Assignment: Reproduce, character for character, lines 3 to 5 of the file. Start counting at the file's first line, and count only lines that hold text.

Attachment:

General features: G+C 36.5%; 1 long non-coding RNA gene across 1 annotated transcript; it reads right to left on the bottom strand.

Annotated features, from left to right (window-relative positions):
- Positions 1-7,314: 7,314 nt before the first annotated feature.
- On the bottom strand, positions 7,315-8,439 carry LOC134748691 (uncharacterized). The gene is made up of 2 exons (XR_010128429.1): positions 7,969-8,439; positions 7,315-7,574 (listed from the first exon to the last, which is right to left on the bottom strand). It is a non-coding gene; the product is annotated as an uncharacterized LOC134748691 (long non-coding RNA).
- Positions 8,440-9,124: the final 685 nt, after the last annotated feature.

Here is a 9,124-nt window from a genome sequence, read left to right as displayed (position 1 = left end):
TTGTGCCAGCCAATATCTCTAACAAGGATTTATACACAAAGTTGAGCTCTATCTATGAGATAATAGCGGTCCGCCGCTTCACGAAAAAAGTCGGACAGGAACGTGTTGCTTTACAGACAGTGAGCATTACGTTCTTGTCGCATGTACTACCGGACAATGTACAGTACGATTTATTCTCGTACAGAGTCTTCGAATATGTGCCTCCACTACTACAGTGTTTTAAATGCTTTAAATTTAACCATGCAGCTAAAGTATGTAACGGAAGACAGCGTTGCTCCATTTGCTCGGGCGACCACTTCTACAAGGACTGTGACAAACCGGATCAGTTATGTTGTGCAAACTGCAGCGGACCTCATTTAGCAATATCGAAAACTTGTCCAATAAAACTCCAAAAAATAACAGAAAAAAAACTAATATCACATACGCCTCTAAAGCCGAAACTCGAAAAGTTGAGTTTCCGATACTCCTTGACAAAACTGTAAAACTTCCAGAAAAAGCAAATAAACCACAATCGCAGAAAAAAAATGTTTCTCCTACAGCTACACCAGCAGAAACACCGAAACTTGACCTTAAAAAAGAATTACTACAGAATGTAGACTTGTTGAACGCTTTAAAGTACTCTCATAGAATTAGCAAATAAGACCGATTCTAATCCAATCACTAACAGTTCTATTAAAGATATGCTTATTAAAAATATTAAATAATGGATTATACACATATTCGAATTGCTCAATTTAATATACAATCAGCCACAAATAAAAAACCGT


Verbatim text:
- Positions 1-7,314: 7,314 nt before the first annotated feature.
- On the bottom strand, positions 7,315-8,439 carry LOC134748691 (uncharacterized). The gene is made up of 2 exons (XR_010128429.1): positions 7,969-8,439; positions 7,315-7,574 (listed from the first exon to the last, which is right to left on the bottom strand). It is a non-coding gene; the product is annotated as an uncharacterized LOC134748691 (long non-coding RNA).
- Positions 8,440-9,124: the final 685 nt, after the last annotated feature.